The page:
how we help each other stay

In my dream, my young trans friends were committing suicide. We heard about it on the radio, on the news, through the grapevine, and everything was tears and loss. In the dream, people were giving up. Why stay when it’s always this hard? Why keep on fighting? Why put up with the shame and hostility? Why continue to walk into this wall of depression? In the dream, I didn’t know why they’d done it — only that now they were gone. I woke up sure that the dreams were real, a sinking feeling in my chest, and for a long time I continued mourning, sure that when I logged in to social medial this morning, I would see a long stream of remembrances and sorrow for these beloveds.

It is nobody’s business to tell anyone not to kill themselves, I know. Sometimes it is the only right way. In my experience, though, it feels like the only right way a lot more often than it actually is.

What do I want from this writing this morning? I want to gather up some hope. I want to acknowledge the tremendous power of depression and turn it another way rather than at and into our own throats. I want real help for those who are suffering. I want a culture that can offer more than social media posts and secret-style “just ask the universe for what you want and you’ll get it!” messaging in response to anyone who has lost the ability to find the point in all of their pain.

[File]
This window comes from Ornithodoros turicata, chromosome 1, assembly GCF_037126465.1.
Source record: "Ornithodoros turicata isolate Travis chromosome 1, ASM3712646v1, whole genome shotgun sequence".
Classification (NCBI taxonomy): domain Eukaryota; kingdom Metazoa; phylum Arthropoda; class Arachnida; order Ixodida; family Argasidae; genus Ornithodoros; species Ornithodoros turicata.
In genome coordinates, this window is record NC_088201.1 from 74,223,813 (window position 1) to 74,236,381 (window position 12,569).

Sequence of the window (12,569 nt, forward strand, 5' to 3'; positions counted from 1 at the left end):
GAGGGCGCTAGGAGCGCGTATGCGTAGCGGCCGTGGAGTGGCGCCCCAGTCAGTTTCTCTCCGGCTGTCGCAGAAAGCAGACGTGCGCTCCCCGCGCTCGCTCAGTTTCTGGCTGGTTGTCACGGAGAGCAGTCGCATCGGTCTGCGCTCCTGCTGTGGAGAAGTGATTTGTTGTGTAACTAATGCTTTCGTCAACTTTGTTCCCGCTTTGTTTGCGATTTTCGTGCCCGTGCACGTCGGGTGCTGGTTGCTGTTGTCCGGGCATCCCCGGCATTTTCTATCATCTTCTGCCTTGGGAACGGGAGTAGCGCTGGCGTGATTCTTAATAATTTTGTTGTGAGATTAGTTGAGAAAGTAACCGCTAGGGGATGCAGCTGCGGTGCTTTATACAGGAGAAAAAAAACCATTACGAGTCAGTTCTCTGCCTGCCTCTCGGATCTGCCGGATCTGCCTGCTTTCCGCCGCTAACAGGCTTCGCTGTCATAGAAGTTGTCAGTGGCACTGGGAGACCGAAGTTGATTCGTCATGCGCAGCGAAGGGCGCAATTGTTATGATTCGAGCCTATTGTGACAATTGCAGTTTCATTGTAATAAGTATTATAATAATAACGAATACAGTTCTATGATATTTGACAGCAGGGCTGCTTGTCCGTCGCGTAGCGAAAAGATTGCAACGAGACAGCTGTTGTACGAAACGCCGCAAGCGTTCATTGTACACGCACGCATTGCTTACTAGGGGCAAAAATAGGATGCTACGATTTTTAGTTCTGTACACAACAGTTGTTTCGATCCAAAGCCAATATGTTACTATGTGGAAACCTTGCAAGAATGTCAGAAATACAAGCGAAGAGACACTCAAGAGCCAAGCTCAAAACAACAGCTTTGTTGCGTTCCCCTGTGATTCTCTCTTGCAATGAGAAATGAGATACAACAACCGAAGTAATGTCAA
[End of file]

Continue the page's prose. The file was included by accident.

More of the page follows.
And, too, I guess what I really want is to say that I see you. I see you who are hurting. I see you who are isolating in your safest inside place. I see you who are 100% certain that you are alone. I see you who have done nothing but cry all weekend. I see you who can’t get out from under the covers. I see you who looks so functional on the outside but is all fragments and torn shame inside. I see the smiles you are giving others so that they don’t worry about you. I see the way you are so practiced at being fine.

(I’m not saying this to call you out or expose you, to leave you feeling like all your good and self-protective work is a sham. When I say I see you, I mean that I get it. You have a witness if you want one. You don’t have to be alone in there if you don’t want to be.)

I believe that you don’t believe that anyone can see you. And I believe that you are ashamed to think that someone might. And I believe it if you say it doesn’t matter. It wouldn’t have mattered much for me, either, when I was tied up in the knots of depression. You see everyone around you looking like they’re fine and you wonder what’s wrong with you. Why can’t you be normal? I asked myself, deep in the tears, why can’t I be normal?

(Let’s say 1 in 10 Americans report dealing with depression, which is what the cdc reported in 2011 —  remembering that depression is surely underreported, as are most things that we are embarrassed or ashamed about — we can still hold the possibility that, in fact, depression is a common experience. We aren’t abnormal after all. But that doesn’t help. Knowing this doesn’t actually help.)